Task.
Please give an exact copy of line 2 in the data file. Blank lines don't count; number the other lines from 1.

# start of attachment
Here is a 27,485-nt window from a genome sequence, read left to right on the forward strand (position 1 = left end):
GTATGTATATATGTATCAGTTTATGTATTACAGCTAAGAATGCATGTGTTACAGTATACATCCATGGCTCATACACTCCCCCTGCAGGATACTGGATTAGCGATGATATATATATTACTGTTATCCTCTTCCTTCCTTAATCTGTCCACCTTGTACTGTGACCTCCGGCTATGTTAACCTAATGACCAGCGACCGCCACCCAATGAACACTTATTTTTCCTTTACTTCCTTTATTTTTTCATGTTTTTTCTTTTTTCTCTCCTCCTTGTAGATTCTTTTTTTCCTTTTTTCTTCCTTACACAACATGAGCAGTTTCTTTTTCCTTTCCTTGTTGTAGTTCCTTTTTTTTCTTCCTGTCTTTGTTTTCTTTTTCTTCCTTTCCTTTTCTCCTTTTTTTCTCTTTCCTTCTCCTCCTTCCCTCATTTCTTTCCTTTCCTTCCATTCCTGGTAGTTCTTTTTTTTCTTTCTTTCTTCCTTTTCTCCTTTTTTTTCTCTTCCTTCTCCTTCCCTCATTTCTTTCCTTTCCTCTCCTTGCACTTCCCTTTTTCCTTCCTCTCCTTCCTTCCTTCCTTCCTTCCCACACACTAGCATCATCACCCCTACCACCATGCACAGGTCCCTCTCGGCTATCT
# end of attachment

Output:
GTATGTATATATGTATCAGTTTATGTATTACAGCTAAGAATGCATGTGTTACAGTATACATCCATGGCTCATACACTCCCCCTGCAGGATACTGGATTAGCGATGATATATATATTACTGTTATCCTCTTCCTTCCTTAATCTGTCCACCTTGTACTGTGACCTCCGGCTATGTTAACCTAATGACCAGCGACCGCCACCCAATGAACACTTATTTTTCCTTTACTTCCTTTATTTTTTCATGTTTTTTCTTTTTTCTCTCCTCCTTGTAGATTCTTTTTTTCCTTTTTTCTTCCTTACACAACATGAGCAGTTTCTTTTTCCTTTCCTTGTTGTAGTTCCTTTTTTTTCTTCCTGTCTTTGTTTTCTTTTTCTTCCTTTCCTTTTCTCCTTTTTTTCTCTTTCCTTCTCCTCCTTCCCTCATTTCTTTCCTTTCCTTCCATTCCTGGTAGTTCTTTTTTTTCTTTCTTTCTTCCTTTTCTCCTTTTTTTTCTCTTCCTTCTCCTTCCCTCATTTCTTTCCTTTCCTCTCCTTGCACTTCCCTTTTTCCTTCCTCTCCTTCCTTCCTTCCTTCCTTCCCACACACTAGCATCATCACCCCTACCACCATGCACAGGTCCCTCTCGGCTATCT